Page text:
Fu Manchu

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The Mask of Fu Manchu by Sax Rohmer - Illustration by Ron Lesser - Pyramid Books F-740 1962.jpg
The Mystery of Dr. Fu-Manchu cover 1913.jpg

Dr Fu Manchu is a fictional character in novels by British author Sax Rohmer during the first half of the 20th century.

The character was also featured extensively in cinema, television, radio, comic strips and comic books for over 90 years He has become an archetype of the evil genius.

The author's description of him was:

"Imagine a person, tall, lean and feline, high-shouldered, with a brow like Shakespeare and a face like Satan, ... one giant intellect, with all the resources of science past and present ... Imagine that awful being, and you have a mental picture of Dr. Fu-Manchu, the yellow peril incarnate in one man".
The Insidious Dr. Fu Manchu

A master criminal, Fu Manchu's murderous plots are marked by a use of biological warfare; he disdains guns or explosives, preferring dacoits, thuggee, and members of other secret societies as his agents armed with knives, or using "pythons and cobras ... fungi and my tiny allies, the bacilli ... my black spiders" and other peculiar animals or natural chemical weapons.

In the earliest books, Fu Manchu is an agent of the secret society, the Si-Fan. and is the mastermind behind a wave of assassinations targeting Western imperialists. In later books, he seeks control of the Si-Fan. The Si-Fan is largely funded through criminal activities, particularly the drug trade and white slavery. Dr. Fu Manchu has extended his already considerable lifespan by use of the elixir vitae (elixir of life), a formula he spent decades trying to perfect.[1][2]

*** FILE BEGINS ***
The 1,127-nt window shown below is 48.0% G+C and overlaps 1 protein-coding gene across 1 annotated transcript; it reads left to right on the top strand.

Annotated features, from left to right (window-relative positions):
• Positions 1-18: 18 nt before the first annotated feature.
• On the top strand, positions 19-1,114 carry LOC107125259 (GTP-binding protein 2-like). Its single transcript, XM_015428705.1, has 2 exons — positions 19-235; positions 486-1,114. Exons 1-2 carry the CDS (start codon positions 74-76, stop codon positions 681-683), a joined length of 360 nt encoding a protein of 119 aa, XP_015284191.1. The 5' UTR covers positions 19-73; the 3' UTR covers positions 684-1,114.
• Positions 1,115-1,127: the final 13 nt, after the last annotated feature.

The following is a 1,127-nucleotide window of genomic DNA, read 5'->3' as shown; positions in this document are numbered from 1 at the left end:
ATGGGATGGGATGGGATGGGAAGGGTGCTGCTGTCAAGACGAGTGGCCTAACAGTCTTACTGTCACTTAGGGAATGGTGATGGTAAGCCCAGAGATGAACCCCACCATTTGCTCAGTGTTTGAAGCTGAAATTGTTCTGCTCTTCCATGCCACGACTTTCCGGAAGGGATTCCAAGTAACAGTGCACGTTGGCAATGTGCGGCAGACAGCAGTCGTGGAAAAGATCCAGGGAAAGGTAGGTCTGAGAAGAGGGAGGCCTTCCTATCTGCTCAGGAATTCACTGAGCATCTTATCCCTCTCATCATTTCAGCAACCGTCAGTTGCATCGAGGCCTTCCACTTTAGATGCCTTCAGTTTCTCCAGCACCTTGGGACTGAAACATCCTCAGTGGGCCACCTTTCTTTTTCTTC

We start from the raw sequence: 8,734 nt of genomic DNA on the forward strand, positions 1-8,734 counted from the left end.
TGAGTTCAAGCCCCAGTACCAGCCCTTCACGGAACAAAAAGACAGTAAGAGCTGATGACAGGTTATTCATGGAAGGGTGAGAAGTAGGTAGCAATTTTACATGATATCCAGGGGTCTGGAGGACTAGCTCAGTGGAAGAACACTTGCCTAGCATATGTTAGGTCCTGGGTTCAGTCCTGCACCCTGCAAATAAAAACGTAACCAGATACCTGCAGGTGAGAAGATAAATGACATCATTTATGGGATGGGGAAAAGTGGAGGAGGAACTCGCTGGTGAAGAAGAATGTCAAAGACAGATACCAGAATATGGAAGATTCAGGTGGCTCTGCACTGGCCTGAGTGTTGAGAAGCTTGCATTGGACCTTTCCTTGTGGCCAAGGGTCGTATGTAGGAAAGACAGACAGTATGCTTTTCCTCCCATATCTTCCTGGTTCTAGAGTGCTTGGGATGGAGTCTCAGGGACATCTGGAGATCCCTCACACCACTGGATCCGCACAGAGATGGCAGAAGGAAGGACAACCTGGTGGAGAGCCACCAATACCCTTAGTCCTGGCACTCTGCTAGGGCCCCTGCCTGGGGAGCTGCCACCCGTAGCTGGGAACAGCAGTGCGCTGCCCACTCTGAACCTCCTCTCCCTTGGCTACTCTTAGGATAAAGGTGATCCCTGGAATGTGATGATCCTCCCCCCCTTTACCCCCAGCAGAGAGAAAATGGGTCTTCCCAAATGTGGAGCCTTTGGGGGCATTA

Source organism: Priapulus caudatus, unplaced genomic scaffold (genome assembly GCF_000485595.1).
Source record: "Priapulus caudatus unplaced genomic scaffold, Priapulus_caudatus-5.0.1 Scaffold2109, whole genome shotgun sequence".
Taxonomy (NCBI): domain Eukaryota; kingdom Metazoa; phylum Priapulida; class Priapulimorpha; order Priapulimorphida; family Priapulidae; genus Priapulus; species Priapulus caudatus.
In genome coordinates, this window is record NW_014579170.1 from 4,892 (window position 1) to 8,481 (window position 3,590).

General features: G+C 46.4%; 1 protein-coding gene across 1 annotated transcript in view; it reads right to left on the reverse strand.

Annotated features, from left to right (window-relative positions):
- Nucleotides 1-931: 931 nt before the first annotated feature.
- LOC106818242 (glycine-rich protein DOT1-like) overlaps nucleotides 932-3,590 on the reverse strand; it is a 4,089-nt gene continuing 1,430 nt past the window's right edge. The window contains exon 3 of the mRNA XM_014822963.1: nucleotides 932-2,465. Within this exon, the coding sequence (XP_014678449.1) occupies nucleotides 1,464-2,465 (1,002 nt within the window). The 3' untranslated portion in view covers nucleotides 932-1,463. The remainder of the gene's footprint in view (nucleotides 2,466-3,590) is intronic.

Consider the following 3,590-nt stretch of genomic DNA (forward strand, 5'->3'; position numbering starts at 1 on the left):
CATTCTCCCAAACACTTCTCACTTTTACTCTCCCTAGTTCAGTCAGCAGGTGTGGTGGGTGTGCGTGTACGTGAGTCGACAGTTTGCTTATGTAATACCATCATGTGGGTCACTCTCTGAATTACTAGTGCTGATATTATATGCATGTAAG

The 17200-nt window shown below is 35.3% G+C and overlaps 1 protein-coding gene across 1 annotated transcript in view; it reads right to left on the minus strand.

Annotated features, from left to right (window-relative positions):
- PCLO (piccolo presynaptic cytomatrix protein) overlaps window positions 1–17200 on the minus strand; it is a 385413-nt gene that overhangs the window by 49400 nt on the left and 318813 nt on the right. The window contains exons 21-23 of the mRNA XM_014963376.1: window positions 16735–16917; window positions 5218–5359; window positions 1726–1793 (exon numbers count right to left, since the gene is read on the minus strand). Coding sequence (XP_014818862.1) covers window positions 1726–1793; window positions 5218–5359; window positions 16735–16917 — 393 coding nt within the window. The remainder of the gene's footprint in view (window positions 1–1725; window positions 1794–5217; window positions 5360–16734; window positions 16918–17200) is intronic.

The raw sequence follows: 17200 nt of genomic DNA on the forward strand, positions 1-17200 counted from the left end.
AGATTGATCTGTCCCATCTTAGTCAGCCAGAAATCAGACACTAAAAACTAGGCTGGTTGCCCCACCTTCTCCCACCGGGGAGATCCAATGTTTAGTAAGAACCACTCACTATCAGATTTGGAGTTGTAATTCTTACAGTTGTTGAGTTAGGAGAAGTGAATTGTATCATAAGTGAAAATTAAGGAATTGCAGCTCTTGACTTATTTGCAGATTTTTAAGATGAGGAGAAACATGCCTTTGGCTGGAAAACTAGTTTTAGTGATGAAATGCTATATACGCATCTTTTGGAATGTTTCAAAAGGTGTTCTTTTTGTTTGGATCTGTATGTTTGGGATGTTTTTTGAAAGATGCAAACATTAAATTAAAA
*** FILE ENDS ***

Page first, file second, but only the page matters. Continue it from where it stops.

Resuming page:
Fu Manchu is opposed by a typical English detective of the Sherlock Holmes type: Denis Nayland Smith. Fu Manchu's daughter, Fah lo Suee, is a devious mastermind in her own right, plotting to usurp her father's position in the Si-Fan, and aiding his enemies within and outside of the organisation. Her real name is unknown; Fah lo Suee was a childhood term of endearment.

Books[change | change source]

  1. The Mystery of Dr. Fu-Manchu (1913) (US title: The Insidious Dr. Fu-Manchu).
  2. The Devil Doctor (1916) (US title: The Return of Dr Fu-Manchu )
  3. The Si-Fan Mysteries) (1917) (US Title: The Hand of Fu Manchu
  4. Daughter of Fu Manchu (1931)
  5. The Mask of Fu Manchu (1932)
  6. The Bride of Fu Manchu (1933) (US Title: Fu Manchu's Bride)
  7. The Trail of Fu Manchu (1934)
  8. President Fu Manchu (1936)
  9. The Drums of Fu Manchu (1939)
  10. The Island of Fu Manchu (1941)
  11. The Shadow of Fu Manchu (1958)
  12. Re-Enter: Dr. Fu Manchu (1957) (US title: Re-Enter Fu Manchu)
  13. Emperor Fu Manchu (1959) was Rohmer's last novel.
  • The Wrath of Fu Manchu (1973) was a posthumous anthology. It had the title novella, first published in 1952, and three later short stories: The Eyes of Fu Manchu (1957), The Word of Fu Manchu (1958), and The Mind of Fu Manchu (1959).
  • Allison & Busby reprinted all the novels plus The Wrath of Fu Manchu in five volumes of an omnibus edition, 1995 to 2000.

References[change | change source]

  1. The Fu Manchu page. [1]
  2. The page of Dr Fu Manchu. [2]